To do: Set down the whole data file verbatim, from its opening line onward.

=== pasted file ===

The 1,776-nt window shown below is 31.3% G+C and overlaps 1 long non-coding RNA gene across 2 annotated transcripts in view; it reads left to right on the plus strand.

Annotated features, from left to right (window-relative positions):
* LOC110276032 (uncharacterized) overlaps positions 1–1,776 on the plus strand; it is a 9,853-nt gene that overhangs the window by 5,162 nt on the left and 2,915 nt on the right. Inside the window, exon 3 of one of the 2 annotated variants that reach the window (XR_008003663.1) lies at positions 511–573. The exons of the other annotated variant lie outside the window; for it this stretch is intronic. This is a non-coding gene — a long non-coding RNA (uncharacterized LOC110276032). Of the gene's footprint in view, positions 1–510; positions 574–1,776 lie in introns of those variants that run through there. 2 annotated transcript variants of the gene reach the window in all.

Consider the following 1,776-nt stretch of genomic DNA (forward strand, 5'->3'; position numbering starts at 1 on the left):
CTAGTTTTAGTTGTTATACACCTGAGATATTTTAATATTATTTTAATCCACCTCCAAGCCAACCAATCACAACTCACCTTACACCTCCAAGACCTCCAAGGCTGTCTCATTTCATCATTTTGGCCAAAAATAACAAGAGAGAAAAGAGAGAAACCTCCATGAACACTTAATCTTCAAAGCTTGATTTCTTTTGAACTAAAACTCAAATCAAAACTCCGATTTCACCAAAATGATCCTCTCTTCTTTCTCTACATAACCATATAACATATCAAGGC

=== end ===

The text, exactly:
The 1,776-nt window shown below is 31.3% G+C and overlaps 1 long non-coding RNA gene across 2 annotated transcripts in view; it reads left to right on the plus strand.

Annotated features, from left to right (window-relative positions):
* LOC110276032 (uncharacterized) overlaps positions 1–1,776 on the plus strand; it is a 9,853-nt gene that overhangs the window by 5,162 nt on the left and 2,915 nt on the right. Inside the window, exon 3 of one of the 2 annotated variants that reach the window (XR_008003663.1) lies at positions 511–573. The exons of the other annotated variant lie outside the window; for it this stretch is intronic. This is a non-coding gene — a long non-coding RNA (uncharacterized LOC110276032). Of the gene's footprint in view, positions 1–510; positions 574–1,776 lie in introns of those variants that run through there. 2 annotated transcript variants of the gene reach the window in all.

Consider the following 1,776-nt stretch of genomic DNA (forward strand, 5'->3'; position numbering starts at 1 on the left):
CTAGTTTTAGTTGTTATACACCTGAGATATTTTAATATTATTTTAATCCACCTCCAAGCCAACCAATCACAACTCACCTTACACCTCCAAGACCTCCAAGGCTGTCTCATTTCATCATTTTGGCCAAAAATAACAAGAGAGAAAAGAGAGAAACCTCCATGAACACTTAATCTTCAAAGCTTGATTTCTTTTGAACTAAAACTCAAATCAAAACTCCGATTTCACCAAAATGATCCTCTCTTCTTTCTCTACATAACCATATAACATATCAAGGC